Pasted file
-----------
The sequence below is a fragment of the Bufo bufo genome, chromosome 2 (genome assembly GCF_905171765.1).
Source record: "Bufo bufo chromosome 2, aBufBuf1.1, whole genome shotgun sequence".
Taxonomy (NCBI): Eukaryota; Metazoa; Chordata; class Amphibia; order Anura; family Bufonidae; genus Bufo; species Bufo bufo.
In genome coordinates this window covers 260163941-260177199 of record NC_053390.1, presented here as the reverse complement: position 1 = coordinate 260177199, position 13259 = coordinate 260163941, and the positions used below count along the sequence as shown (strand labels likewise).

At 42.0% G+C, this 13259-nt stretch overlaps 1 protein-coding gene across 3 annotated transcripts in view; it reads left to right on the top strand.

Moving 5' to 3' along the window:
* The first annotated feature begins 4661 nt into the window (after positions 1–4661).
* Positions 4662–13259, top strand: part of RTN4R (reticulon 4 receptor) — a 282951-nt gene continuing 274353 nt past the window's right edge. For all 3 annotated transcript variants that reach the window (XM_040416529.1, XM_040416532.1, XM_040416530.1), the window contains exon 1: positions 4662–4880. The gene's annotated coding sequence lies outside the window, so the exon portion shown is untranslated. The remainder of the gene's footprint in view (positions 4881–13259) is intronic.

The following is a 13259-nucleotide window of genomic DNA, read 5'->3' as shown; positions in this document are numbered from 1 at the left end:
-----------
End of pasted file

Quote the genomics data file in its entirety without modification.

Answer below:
The sequence below is a fragment of the Bufo bufo genome, chromosome 2 (genome assembly GCF_905171765.1).
Source record: "Bufo bufo chromosome 2, aBufBuf1.1, whole genome shotgun sequence".
Taxonomy (NCBI): Eukaryota; Metazoa; Chordata; class Amphibia; order Anura; family Bufonidae; genus Bufo; species Bufo bufo.
In genome coordinates this window covers 260163941-260177199 of record NC_053390.1, presented here as the reverse complement: position 1 = coordinate 260177199, position 13259 = coordinate 260163941, and the positions used below count along the sequence as shown (strand labels likewise).

At 42.0% G+C, this 13259-nt stretch overlaps 1 protein-coding gene across 3 annotated transcripts in view; it reads left to right on the top strand.

Moving 5' to 3' along the window:
* The first annotated feature begins 4661 nt into the window (after positions 1–4661).
* Positions 4662–13259, top strand: part of RTN4R (reticulon 4 receptor) — a 282951-nt gene continuing 274353 nt past the window's right edge. For all 3 annotated transcript variants that reach the window (XM_040416529.1, XM_040416532.1, XM_040416530.1), the window contains exon 1: positions 4662–4880. The gene's annotated coding sequence lies outside the window, so the exon portion shown is untranslated. The remainder of the gene's footprint in view (positions 4881–13259) is intronic.

The following is a 13259-nucleotide window of genomic DNA, read 5'->3' as shown; positions in this document are numbered from 1 at the left end: